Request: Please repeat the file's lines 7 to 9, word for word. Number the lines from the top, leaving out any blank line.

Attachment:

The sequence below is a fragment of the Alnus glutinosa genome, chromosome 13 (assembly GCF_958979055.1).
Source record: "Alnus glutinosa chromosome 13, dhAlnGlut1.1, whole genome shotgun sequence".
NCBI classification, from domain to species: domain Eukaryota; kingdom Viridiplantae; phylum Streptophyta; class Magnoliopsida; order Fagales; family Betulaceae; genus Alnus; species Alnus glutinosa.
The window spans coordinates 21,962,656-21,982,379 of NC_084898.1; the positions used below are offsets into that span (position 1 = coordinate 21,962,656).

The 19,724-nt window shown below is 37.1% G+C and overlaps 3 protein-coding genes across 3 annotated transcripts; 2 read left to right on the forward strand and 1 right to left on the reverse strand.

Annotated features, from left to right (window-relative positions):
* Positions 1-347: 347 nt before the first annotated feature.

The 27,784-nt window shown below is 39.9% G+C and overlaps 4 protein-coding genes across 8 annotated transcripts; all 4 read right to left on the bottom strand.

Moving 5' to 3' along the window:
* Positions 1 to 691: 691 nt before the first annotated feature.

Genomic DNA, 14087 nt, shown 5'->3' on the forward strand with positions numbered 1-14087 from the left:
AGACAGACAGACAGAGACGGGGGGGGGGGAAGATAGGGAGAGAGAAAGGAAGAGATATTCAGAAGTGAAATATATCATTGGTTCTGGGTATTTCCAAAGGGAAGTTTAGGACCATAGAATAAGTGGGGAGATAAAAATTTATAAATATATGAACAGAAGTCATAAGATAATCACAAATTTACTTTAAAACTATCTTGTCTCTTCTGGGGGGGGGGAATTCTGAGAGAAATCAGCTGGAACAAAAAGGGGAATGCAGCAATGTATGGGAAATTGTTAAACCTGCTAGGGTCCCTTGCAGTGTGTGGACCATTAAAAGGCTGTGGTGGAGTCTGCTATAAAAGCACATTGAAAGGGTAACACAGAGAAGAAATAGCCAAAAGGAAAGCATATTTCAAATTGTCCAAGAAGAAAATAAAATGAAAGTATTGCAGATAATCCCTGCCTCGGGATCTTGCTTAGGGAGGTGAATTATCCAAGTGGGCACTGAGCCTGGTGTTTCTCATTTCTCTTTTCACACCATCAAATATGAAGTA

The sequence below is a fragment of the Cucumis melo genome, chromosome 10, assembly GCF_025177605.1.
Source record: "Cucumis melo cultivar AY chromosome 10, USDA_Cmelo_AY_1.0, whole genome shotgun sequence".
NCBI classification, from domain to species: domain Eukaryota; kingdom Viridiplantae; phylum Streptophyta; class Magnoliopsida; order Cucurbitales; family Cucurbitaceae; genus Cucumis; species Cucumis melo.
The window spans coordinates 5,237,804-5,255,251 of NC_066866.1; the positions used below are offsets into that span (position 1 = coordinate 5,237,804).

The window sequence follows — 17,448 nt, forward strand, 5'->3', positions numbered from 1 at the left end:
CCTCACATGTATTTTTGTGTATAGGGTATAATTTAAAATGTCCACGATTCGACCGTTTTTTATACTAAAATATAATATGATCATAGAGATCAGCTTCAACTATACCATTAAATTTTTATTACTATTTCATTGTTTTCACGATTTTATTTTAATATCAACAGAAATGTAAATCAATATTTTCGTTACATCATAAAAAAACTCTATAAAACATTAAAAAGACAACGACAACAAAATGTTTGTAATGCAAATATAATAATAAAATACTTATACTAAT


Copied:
* Positions 1-347: 347 nt before the first annotated feature.

The 27,784-nt window shown below is 39.9% G+C and overlaps 4 protein-coding genes across 8 annotated transcripts; all 4 read right to left on the bottom strand.

Moving 5' to 3' along the window: